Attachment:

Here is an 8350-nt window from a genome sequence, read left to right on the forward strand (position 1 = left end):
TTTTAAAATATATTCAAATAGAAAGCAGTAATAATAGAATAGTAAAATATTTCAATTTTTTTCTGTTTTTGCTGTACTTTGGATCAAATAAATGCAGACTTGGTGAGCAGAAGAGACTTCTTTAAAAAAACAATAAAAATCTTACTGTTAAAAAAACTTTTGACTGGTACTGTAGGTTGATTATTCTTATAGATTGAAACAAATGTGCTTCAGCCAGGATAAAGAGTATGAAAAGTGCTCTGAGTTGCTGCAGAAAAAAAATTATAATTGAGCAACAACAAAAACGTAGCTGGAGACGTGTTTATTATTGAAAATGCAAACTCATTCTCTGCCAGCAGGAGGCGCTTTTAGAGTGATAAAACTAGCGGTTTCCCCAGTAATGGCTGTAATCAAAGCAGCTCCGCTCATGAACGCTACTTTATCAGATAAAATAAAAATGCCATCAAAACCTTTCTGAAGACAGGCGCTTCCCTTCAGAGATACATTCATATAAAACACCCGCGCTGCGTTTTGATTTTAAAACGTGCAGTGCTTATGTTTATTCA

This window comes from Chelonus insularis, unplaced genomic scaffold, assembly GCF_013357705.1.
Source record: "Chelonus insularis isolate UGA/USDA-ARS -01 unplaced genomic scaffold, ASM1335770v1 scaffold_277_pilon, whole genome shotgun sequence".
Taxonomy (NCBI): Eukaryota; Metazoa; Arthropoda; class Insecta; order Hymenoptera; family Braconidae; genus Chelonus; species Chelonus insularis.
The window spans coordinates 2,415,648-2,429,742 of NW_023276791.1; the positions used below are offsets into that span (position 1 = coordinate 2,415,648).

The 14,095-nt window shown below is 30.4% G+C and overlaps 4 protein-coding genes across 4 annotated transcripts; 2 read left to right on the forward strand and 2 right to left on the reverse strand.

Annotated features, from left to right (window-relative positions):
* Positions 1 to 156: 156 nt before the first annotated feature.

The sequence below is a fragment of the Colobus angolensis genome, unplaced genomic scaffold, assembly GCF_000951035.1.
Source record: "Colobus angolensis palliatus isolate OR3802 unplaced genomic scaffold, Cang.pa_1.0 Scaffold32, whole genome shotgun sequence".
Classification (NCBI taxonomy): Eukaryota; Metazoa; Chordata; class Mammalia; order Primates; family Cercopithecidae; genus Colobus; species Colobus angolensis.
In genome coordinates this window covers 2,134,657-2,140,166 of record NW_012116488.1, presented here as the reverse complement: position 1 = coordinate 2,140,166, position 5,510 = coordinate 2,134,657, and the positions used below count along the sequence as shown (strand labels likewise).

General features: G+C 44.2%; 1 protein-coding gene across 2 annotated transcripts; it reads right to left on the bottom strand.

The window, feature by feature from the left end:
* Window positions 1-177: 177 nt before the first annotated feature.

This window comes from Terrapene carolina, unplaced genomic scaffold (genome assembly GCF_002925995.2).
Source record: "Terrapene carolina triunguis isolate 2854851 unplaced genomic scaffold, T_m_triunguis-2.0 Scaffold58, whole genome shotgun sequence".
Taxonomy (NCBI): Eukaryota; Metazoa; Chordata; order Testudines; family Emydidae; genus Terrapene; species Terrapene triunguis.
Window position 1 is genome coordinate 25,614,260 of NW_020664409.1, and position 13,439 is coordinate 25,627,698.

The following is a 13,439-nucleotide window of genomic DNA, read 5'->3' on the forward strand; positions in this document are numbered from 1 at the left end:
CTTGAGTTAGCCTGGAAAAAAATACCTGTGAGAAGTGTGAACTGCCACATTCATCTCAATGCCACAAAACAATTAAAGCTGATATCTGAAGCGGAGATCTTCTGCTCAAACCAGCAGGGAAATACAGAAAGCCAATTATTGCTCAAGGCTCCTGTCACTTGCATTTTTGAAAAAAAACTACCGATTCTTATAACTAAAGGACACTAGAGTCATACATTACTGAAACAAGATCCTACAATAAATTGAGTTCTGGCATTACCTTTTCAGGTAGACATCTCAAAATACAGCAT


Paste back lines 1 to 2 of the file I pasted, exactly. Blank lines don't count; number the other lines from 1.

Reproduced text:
Here is an 8350-nt window from a genome sequence, read left to right on the forward strand (position 1 = left end):
TTTTAAAATATATTCAAATAGAAAGCAGTAATAATAGAATAGTAAAATATTTCAATTTTTTTCTGTTTTTGCTGTACTTTGGATCAAATAAATGCAGACTTGGTGAGCAGAAGAGACTTCTTTAAAAAAACAATAAAAATCTTACTGTTAAAAAAACTTTTGACTGGTACTGTAGGTTGATTATTCTTATAGATTGAAACAAATGTGCTTCAGCCAGGATAAAGAGTATGAAAAGTGCTCTGAGTTGCTGCAGAAAAAAAATTATAATTGAGCAACAACAAAAACGTAGCTGGAGACGTGTTTATTATTGAAAATGCAAACTCATTCTCTGCCAGCAGGAGGCGCTTTTAGAGTGATAAAACTAGCGGTTTCCCCAGTAATGGCTGTAATCAAAGCAGCTCCGCTCATGAACGCTACTTTATCAGATAAAATAAAAATGCCATCAAAACCTTTCTGAAGACAGGCGCTTCCCTTCAGAGATACATTCATATAAAACACCCGCGCTGCGTTTTGATTTTAAAACGTGCAGTGCTTATGTTTATTCA